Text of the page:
Guided Trips

FISHING REPORT AND SYNOPSIS: 08/16/2019

Fishing has slowed down in some places and heated up in others. Smallmouth bass fishing on the streams of the Cumberland Plateau has been good to excellent while the tailwaters have slowed down somewhat.

In the Smokies, streams are getting low and warm. Stick with mid and high elevation streams for now until we get some rain and cooler weather. Right now it looks like this will probably last until the end of the month although we do have some rain forecast next week. Let's hope that happens! A variety of bugs are working here, but lean heavily on your terrestrial box.

The Caney Fork in particular has been tough the last few days. A combination of factors has been hard on the river including striped bass which eat a tremendous number of trout. Overall fishing pressure has also contributed to tough fishing. Those fish have become educated!!! Think small on your midges and you should at least find a few trout.

The Clinch seems to be in the middle of the annual late summer drawdown of Norris Lake. High water will be the norm here for the next few weeks. If you don't have a boat, then don't bother.

Fall fishing is not far off. The Clinch should fish well unless we have a wet fall. Sometime between mid October and early November, we should see flows start to come down. The Smokies are my personal favorite for fall fishing. The fish will be hungry and maybe even looking up!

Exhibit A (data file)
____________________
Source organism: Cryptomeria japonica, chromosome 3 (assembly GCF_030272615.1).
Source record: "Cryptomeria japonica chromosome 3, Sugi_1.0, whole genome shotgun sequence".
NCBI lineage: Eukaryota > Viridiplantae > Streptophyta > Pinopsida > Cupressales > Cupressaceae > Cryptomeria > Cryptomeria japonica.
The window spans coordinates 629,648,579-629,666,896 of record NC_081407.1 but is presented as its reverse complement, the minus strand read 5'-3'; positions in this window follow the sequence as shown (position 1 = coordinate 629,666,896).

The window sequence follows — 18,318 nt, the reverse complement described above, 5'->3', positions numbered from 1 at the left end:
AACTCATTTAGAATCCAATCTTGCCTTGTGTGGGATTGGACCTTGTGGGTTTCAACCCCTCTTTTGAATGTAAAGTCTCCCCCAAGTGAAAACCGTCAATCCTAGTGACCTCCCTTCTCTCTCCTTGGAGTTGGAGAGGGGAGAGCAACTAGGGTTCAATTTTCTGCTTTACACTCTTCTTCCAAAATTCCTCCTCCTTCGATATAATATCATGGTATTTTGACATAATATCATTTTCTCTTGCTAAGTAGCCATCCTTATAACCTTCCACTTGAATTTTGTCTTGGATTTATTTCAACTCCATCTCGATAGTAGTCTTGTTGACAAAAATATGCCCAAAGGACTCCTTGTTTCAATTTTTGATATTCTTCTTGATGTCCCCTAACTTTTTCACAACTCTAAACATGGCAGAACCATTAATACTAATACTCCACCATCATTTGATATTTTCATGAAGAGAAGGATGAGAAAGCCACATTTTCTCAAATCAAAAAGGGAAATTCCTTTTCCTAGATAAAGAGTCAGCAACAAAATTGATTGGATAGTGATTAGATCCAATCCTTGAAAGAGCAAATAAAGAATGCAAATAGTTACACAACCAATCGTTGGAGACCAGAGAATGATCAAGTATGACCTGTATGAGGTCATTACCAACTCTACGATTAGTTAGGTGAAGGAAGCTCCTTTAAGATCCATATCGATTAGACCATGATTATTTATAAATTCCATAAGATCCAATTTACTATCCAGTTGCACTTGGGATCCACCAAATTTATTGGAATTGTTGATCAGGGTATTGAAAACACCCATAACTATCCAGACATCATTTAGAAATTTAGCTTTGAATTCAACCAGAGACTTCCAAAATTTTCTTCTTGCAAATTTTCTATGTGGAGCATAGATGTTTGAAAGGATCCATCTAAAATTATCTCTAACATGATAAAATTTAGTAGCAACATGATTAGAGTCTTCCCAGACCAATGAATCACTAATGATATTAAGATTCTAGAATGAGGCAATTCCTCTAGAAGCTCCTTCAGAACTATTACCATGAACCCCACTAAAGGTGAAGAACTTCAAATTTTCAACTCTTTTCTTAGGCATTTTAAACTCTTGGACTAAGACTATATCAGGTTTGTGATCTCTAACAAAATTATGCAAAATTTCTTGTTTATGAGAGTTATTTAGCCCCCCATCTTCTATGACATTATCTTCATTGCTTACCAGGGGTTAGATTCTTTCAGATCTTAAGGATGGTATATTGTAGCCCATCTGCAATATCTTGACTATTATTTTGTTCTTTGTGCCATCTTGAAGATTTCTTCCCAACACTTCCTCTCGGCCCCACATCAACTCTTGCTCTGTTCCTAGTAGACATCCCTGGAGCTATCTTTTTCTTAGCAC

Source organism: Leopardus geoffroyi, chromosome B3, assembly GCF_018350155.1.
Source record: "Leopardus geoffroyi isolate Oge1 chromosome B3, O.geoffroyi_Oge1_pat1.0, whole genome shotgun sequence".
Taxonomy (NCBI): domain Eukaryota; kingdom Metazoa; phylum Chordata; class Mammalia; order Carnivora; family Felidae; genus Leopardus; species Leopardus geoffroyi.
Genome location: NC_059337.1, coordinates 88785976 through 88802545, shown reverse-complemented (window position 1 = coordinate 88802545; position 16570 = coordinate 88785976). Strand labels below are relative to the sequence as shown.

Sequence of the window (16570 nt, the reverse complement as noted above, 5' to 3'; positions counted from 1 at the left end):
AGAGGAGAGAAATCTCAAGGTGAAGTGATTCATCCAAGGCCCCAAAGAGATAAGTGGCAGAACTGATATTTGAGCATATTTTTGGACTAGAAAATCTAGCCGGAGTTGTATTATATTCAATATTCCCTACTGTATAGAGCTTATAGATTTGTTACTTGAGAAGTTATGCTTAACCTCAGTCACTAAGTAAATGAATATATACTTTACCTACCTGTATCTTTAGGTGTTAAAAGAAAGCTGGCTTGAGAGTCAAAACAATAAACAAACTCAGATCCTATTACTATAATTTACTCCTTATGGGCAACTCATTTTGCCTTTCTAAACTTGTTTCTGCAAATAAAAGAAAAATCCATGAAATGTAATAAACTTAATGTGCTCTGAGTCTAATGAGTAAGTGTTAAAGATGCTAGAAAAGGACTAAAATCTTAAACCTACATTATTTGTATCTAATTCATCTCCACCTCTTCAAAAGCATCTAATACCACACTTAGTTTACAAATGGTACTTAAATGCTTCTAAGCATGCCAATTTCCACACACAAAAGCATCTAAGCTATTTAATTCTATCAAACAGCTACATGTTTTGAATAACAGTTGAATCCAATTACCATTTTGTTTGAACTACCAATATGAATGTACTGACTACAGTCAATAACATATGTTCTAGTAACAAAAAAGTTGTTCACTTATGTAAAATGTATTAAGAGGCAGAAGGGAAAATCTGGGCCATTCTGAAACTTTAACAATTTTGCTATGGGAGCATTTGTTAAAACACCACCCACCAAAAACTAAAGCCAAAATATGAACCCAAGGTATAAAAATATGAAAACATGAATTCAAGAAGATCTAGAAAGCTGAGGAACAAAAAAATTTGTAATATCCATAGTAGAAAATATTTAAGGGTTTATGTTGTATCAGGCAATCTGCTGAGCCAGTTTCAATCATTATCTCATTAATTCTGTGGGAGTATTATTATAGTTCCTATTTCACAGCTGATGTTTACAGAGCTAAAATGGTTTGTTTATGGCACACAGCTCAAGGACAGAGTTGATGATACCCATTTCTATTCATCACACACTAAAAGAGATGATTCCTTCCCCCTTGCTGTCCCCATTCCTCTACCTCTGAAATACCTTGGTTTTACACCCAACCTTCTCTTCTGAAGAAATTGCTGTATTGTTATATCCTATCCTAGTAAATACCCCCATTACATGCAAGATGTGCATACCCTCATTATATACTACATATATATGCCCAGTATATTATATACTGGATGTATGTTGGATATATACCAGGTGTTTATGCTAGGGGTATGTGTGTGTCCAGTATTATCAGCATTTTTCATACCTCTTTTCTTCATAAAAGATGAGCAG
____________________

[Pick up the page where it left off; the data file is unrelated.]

Photo of the Month: Guide Trip Fish of the Year? Maybe...

Photo of the Month: Guide Trip Fish of the Year? Maybe...

Monday, April 08, 2013

Baby Bass

Boulder County is blessed, not only with some quality trout water, but with a diverse array of warm water options as well.  Last Thursday I managed an hour or so exploring a new pond.  My original goal was to look for some big bluegill, but I soon realized that there were too many small fish to be worth messing with.  Some big carp cruising inspired me to try and figure out that species as well, but in the meantime I rigged up for bass or anything else that might hit.

Then I proceeded to fish, casting again and again with only an occasional tap to remind me that I was trying to catch something.  Those taps were mostly from bluegill with appetites much larger than their small size would normally indicate.  Eventually I decided to downsize.  Apparently the bass weren't hungry, or I wasn't stealthy enough, or maybe I'm just not a bass angler yet (definitely the most likely conclusion here).  Anyway, I was now changing tactics from let's catch some bass to let's not get skunked.  Those bluegill were looking pretty interesting at this point.

Only a couple of casts with the new fly (a Simi Seal Leech of course!!!), and I hooked up.  The monster took me for a ride all over the lake..........oh, wait, that must be from another story.  I quickly landed the bass, glad to have avoided a skunk although not entirely sure if baby fish count or if that just makes me a mean fisherman



2 comments:

  1. Little ones are just as much fun as the big ones, only in a smaller way.

    ReplyDelete
  2. David
    A nice bass on the fly rod any day--that is why I love fly fishing is so much; because you are always giving the fish a fighting chance as opposed to the 7 ft. ugly stick in bass fishing with the casting rod. thanks for sharing

    ReplyDelete

Newsletter

Subscribe to the Trout Zone Anglers Newsletter!

* indicates required